Cancer (Oral, dermal, inhalation)“C” Possible human carcinogen. The chronic RfD is considered protective of the cancer effects.
FQPA SF = Food Quality Protection Act Safety Factor. LOAEL = lowest-observed-adverse-effect-level. LOC = level of concern. mg/kg/day = milligram/kilogram/day. MOE = margin of exposure. NOAEL = no-observed-adverse-effect-level. PAD = population adjusted dose (a = acute, c = chronic). RfD = reference dose. UFA = extrapolation from animal to human (interspecies). UFH = potential variation in sensitivity among members of the human population (intraspecies).

C. Exposure Assessment

1. Dietary exposure from food and feed uses. In evaluating dietary exposure to dimethenamid-P and/or dimethenamid, EPA considered exposure under the petitioned-for tolerances as well as all existing dimethenamid tolerances in 40 CFR 180.464 which are established for either of the herbicides dimethenamid-P (an enriched S-isomer with 90:10 mixture of the S- and R-isomers) or dimethenamid (a 50:50 racemic mixture of the S- and R-isomers). Therefore, EPA assessed dietary exposures from dimethenamid-P and/or dimethenamid in food as follows:

i. Acute exposure. Quantitative acute dietary exposure and risk assessments are performed for a food-use pesticide, if a toxicological study has indicated the possibility of an effect of concern occurring as a result of a 1-day or single exposure. Such effects were identified for dimethenamid and dimethenamid-P. In estimating acute dietary exposure, EPA used food consumption information from the United States Department of Agriculture (USDA) 2003-2008 Nationwide Continuing Surveys of Food Intake by Individuals (CSFII). The acute dietary analysis was conducted for dimethenamid and/or dimethenamid-P assuming tolerance level residues, default processing factors, and 100% crop treated (CT) information.

ii. Chronic exposure. In conducting the chronic dietary exposure assessment EPA used the food consumption data from the USDA 2003-2008 CSFII. The chronic dietary exposure assessment was conducted for dimethenamid and/or dimethenamid-P assuming tolerance level residues, default processing factors, and 100% CT information.

iii. Cancer. As discussed in Unit III.A, EPA has concluded that cancer dietary risk concerns due to long-term consumption of dimethenamid residues are adequately addressed by the chronic dietary exposure analysis using the reference dose; therefore, a separate cancer dietary exposure analysis was not performed.

iv. Anticipated residue and percent crop treated (PCT) information. Tolerance level residues and 100% CT were assumed for all food commodities.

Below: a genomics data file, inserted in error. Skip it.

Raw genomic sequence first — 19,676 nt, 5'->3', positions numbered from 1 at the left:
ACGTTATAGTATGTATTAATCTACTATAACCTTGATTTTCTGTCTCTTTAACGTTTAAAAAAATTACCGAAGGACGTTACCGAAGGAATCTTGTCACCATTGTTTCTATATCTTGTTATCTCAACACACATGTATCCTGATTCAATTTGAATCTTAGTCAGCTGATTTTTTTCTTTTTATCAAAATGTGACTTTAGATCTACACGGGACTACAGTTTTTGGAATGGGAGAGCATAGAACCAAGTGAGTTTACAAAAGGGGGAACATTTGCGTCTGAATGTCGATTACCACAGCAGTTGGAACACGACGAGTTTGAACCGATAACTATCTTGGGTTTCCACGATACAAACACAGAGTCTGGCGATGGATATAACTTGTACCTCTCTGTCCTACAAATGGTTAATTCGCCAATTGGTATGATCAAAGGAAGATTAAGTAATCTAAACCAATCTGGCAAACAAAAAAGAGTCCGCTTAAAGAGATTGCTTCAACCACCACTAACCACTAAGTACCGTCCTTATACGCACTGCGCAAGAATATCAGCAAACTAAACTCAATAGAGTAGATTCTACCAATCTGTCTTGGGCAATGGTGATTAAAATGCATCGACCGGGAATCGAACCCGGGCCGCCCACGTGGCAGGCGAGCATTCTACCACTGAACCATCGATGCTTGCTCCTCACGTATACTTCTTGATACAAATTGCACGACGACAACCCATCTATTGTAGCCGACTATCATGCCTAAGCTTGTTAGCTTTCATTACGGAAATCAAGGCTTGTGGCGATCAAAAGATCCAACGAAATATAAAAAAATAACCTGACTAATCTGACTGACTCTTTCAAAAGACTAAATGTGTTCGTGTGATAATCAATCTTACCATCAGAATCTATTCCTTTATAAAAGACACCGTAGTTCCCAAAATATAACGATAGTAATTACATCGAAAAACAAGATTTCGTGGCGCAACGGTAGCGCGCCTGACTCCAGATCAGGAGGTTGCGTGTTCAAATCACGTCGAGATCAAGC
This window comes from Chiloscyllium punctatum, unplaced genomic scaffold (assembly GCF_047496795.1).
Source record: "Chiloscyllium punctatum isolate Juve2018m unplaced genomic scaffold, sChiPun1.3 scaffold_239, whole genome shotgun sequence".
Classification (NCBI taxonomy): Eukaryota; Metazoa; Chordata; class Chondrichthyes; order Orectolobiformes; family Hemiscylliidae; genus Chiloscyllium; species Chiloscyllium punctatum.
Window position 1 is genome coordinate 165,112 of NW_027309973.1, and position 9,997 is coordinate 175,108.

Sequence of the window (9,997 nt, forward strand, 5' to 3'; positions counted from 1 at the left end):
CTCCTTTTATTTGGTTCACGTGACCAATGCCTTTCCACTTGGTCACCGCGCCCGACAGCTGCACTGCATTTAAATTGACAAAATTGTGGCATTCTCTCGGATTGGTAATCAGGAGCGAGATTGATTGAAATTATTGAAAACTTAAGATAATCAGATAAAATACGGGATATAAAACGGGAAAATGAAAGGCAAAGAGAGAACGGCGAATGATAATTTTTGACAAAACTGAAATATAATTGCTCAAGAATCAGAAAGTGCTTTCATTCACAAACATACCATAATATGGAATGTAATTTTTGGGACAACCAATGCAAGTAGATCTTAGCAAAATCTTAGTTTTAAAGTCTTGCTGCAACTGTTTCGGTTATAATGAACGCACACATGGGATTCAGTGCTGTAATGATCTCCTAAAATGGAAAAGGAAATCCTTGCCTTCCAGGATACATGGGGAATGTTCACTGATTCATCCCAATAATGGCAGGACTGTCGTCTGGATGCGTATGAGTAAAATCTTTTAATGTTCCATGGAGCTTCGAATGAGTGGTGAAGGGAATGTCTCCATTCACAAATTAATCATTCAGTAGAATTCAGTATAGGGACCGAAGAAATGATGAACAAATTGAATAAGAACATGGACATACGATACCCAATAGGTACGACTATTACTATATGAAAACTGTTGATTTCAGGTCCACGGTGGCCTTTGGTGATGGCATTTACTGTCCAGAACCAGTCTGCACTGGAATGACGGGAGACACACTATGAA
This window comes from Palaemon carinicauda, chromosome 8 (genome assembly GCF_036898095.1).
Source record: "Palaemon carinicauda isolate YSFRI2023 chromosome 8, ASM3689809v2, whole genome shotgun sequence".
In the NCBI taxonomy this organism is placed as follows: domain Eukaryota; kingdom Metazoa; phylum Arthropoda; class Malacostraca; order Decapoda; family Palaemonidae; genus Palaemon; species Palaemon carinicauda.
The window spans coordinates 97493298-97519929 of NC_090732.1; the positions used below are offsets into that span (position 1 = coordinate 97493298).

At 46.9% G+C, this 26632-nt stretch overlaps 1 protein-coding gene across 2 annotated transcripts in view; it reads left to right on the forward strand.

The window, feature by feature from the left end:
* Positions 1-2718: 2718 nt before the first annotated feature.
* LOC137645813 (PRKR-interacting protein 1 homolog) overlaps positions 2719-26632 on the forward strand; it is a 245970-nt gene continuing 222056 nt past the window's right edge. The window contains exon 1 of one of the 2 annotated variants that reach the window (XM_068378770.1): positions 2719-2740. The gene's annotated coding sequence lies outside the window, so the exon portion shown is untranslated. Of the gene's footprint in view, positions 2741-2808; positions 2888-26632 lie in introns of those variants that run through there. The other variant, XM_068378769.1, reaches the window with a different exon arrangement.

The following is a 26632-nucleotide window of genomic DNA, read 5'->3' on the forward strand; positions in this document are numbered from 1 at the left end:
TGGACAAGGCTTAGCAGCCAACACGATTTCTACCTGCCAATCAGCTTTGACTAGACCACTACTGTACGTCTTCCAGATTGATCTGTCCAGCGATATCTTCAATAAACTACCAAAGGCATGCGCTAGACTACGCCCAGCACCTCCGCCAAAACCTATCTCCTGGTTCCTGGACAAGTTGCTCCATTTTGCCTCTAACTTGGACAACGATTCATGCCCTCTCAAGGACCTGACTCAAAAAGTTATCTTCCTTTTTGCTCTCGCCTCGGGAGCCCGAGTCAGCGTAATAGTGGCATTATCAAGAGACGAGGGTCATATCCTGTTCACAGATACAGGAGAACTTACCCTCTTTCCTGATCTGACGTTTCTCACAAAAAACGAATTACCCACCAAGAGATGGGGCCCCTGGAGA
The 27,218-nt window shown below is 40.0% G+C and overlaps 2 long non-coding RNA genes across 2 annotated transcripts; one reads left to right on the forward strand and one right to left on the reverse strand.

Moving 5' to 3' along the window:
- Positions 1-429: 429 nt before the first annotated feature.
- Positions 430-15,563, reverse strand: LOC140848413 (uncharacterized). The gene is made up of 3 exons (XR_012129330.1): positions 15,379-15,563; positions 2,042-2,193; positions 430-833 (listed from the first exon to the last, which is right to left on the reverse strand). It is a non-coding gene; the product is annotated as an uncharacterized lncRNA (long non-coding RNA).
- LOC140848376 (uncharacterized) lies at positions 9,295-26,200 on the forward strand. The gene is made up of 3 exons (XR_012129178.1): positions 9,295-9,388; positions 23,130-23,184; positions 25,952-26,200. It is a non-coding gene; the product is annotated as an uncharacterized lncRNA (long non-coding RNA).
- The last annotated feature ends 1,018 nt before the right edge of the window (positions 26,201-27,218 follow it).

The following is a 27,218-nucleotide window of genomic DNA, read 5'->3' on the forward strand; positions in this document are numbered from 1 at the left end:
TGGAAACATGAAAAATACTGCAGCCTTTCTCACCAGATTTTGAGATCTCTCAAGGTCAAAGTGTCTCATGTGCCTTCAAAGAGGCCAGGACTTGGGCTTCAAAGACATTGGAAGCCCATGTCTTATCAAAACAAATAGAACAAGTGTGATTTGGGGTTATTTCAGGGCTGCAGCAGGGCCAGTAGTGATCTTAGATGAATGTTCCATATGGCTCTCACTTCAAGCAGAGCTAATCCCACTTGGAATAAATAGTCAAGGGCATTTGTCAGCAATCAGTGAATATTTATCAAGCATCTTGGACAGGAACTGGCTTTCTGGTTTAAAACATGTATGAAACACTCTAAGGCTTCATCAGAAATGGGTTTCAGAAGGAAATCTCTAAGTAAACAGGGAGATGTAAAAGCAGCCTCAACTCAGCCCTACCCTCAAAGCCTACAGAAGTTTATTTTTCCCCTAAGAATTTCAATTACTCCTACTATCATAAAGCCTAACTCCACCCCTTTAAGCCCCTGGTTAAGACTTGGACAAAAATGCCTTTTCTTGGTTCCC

2. Dietary exposure from drinking water. The Agency used screening level water exposure models in the dietary exposure analysis and risk assessment for dimethenamid-P and/or dimethenamid in drinking water. These simulation models take into account data on the physical, chemical, and fate/transport characteristics of dimethenamid-P and/or dimethenamid. Further information regarding EPA drinking water models used in pesticide exposure assessment can be found at​oppefed1/​models/​water/​index.htm.

Based on the Surface Water Concentration Calculator (SWCC) and the Pesticide Root Zone Model for Ground Water (PRZM-GW), estimated drinking water concentrations (EDWCs) were calculated for the parent compound plus its ethanesulfonic acid and oxanilic acid degradates, which are residues of concern in drinking water as follows: For acute exposures, EDWCs are estimated to be 73 parts per billion (ppb) for surface water and 153 ppb for ground water; for chronic exposures, EDWCs for non-cancer assessments are estimated to be 27 ppb for surface water and 140 ppb for ground water.

Modeled estimates of drinking water concentrations were directly entered into the dietary exposure model.Start Printed Page 9213

Because there was little difference between the maximum EDWCs for acute and chronic exposures, the maximum water concentration value of 153 ppb was used to assess the contribution to drinking water for both the acute and chronic dietary risk assessments.

3. From non-dietary exposure. The term “residential exposure” is used in this document to refer to non-occupational, non-dietary exposure (e.g., for lawn and garden pest control, indoor pest control, termiticides, and flea and tick control on pets). Although there are no currently registered uses of dimethenamid that could result in residential exposures, dimethenamid-P is currently registered for the following uses that could result in residential exposures: Turf grass, ornamentals, and tree plantations. Only short-term residential exposures to dimethenamid-P are expected based on the 2012 Residential Standard Operating Procedures (SOPs). Potential exposure/risk scenarios identified for residential handlers include:

  • Mixing/loading/applying liquid formulations to lawns/turf with a hose-end and/or backpack sprayer, and a manually-pressurized hand wand.
  • Mixing/loading/applying liquid formulations to garden/trees with a sprinkler can and a hose-end sprayer.
  • Mixing/loading/applying granular formulations to lawns/turf with a push-type rotary sprayer and a belly grinder.
  • Mixing/loading/applying granular formulations to garden/trees with a shaker can/cup, a spoon or by hand dispersal.